11 Methane Isotopic Composition of Emissions from Lompolojänkkä Mire, Pallas, Finland (Sriskantharajah et al., 2012)

12 Keeling Plots to Determine Source Isotopic Signature of Wetland Emissions in Northern Scandinavia in July 2012 Sodankylä -69.1 Kaamanen -71.7 Faerdesmyra -72.5 Lompolojänkkä -71.3

13 Is there a latitudinal gradient in the isotopic signature of CH 4 from wetlands in Lapland?

14 Spatial Variability of CH 4 and 13 C at High Latitudes - Ship and Road Trip Sampling Campaigns Cruises – JCR 253 (July-Sept 2011) – UK - Svalbard hydrate zone - UK – Catarina (June-July 2012) – Porto to Newfoundland via Greenland – JCR 269b (July 2012) – Reykjavik - Svalbard hydrate zone – Reykjavik – GEOMAR (Aug-Sept 2012) – Rejkjavik - Svalbard hydrate zone – Bremerhavn Road trips – July 21-22, 2012 – Kiruna – Sodankyla – Kaamanen – Kiruna – Sept 9-11, 2012 – Sodankyla – Kaamanen – Berlevag – Tana – Sodankyla – Aug 17-17, 2013 – Kiruna – Narvik – Alta – North Cape – Berlevag – Kaamanen – Sodankyla – Lulea - Kiruna

15 Summer 2011

16 JCR (July) and Geomar Cruises (Sept, 2012) Possible wetland input

17 Summer 2012 Norwegian coastal samples – 21-22 July

18 July to Sept – 2011/12 Keeling Comparison 2011 JCR Svalbard – Scotland transect 2011 Zeppelin station daily sampling 2012 JCR + Geomar cruises – Iceland – Norwegian Sea - Svalbard Very similar source composition dominating excess methane in the high European Arctic for the summers of 2011 and 2012

19 July 2012 Road Trip Kjolnes Pallas

20 Lapland Road Trip (July 21-22, 2012) Moving with the airmass from NW to SE 40-50 ppb increase in CH 4 associated with a 0.4 to 0.5 depletion in 13 C from the Norwegian coast 20 ppb enhancement next to wetland hotspots in Finland around Sodankyla Keeling plot for 1.5 days under the same weather system indicates that the source of this excess methane (-70 ) is wetland

21 Measurements and Sample Collection on the FAAM BAE-146 Research Aircraft The aircraft is equipped with Los Gatos FGGA (FAAM) and more recently an Aerodyne QCL (Univ. Manchester) for continuous measurement of atmospheric CH4 during the flights FAAM core chemistry instrumentation rack installed in mid-cabin FGGA Pump Calibration The response time from air inlet to data screen is currently 4 seconds for the FGGA and 1 second for the QCL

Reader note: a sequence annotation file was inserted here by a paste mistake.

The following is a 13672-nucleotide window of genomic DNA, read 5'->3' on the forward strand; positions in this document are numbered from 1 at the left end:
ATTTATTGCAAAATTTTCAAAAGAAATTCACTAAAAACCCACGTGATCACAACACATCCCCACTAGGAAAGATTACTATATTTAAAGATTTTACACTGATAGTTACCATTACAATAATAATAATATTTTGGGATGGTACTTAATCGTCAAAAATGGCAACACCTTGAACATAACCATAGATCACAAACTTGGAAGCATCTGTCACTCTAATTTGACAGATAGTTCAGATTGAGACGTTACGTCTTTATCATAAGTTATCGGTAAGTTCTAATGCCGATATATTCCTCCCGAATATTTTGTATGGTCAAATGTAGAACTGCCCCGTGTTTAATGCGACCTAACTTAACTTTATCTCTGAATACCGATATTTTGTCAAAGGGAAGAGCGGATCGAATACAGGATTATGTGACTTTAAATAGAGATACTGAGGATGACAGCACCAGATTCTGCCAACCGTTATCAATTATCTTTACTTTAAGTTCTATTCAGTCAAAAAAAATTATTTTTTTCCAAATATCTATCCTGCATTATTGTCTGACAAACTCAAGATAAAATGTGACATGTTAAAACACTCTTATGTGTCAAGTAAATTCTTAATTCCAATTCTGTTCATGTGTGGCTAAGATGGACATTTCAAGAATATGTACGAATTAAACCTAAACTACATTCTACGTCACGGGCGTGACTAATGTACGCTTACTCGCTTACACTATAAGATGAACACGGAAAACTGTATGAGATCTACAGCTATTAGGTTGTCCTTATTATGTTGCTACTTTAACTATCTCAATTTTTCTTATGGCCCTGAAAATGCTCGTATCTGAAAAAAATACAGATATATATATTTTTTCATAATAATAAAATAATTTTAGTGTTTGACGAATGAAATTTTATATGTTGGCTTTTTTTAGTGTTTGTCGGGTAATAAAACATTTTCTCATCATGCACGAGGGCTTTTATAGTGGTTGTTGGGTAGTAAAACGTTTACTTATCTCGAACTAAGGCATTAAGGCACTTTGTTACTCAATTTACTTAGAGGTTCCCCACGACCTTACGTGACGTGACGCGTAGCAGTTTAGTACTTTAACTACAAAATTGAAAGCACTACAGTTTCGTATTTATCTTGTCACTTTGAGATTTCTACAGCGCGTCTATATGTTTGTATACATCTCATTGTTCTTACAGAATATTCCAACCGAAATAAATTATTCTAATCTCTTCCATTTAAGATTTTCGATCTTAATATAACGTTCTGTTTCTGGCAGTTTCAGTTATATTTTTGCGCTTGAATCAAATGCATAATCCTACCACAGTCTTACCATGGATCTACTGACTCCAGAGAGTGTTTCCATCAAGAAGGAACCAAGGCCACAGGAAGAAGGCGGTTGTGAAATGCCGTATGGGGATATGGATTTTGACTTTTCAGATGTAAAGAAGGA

22 MAMM – Flight Campaigns Summer flying at 75 and 150m over wetlands in Finland and Sweden Use FGGA and QCL display to choose sample collection times Flights linked to ground-based sampling at chamber, wetland and road-trip scale

23 Finnish Wetlands From Above – Aug 2013

24 Low Level Flying Over Wetland Areas, August 2013: B797 Concentration range in WAS bottles: 1851 to 1961 ppb Highest concentration, lowest δ 13 C (1961 ppb, -48.5 measured at points A and B) Source -71.2 ± 0.7 (R 2 = 0.98) A B

25 August 2013 WAS Data (Flights B795-800) Combining all the flight data up to 1500m over Lapland this summer gives a single correlation suggesting that wetland is the only source for the methane increment during that campaign Compared with flight B720 (2012 wetland flight below 1500m) the source signature is the same but the error is much smaller in 2013 Source -71.5 ± 0.4 (R 2 = 0.94, n = 155)

26 MEVALI Campaign (March 2012) - All Flights Wetlands frozen, so no wetland component in the CH 4 increment

27 Isotopic Signature of Methane Sources by Latitude S-SW winds N-NE winds Arctic Winter – dominated by gas leaks and heating All information gathered so far from our and North American wetland studies suggest that the signal coming from Canadian wetlands is -63 ± 3, but the signal from Scandinavian and Siberian wetlands is much lower, averaging -70 ±3. Different vegetation types in the mires might be important in this variation as the Abisko diurnal suggests. Are wetland emissions from Lapland becoming lighter? - 68 in 2008/9 to -71 in 2012/13. Check rainfall / wetland areas. Less oxidation. The only regional enriched source (-28 ) are forest fires and these are very sporadic in timing and rarely influence the isotopic signal in this region

28 Which Isotopic Measurement Scale Provides the Best Data for Regional and Global Modelling? Chambers sample emissions from very small areas which target different water table and vegetation types therefore the 13 C is too variable for large scale modelling Long-term fixed site records provide a good test of the performance of models, but not data for model input Flights provide the best spatial coverage and an averaged isotopic signature for the boundary layer, but are expensive and difficult to plan to fit with the best weather conditions for emissions Cruises are rarely close to the methane source regions unless hydrate unexpectedly destabilizes A combination of road trips and diurnal sampling at source provide good regional data coverage and confirmation of the contributors to the excess CH 4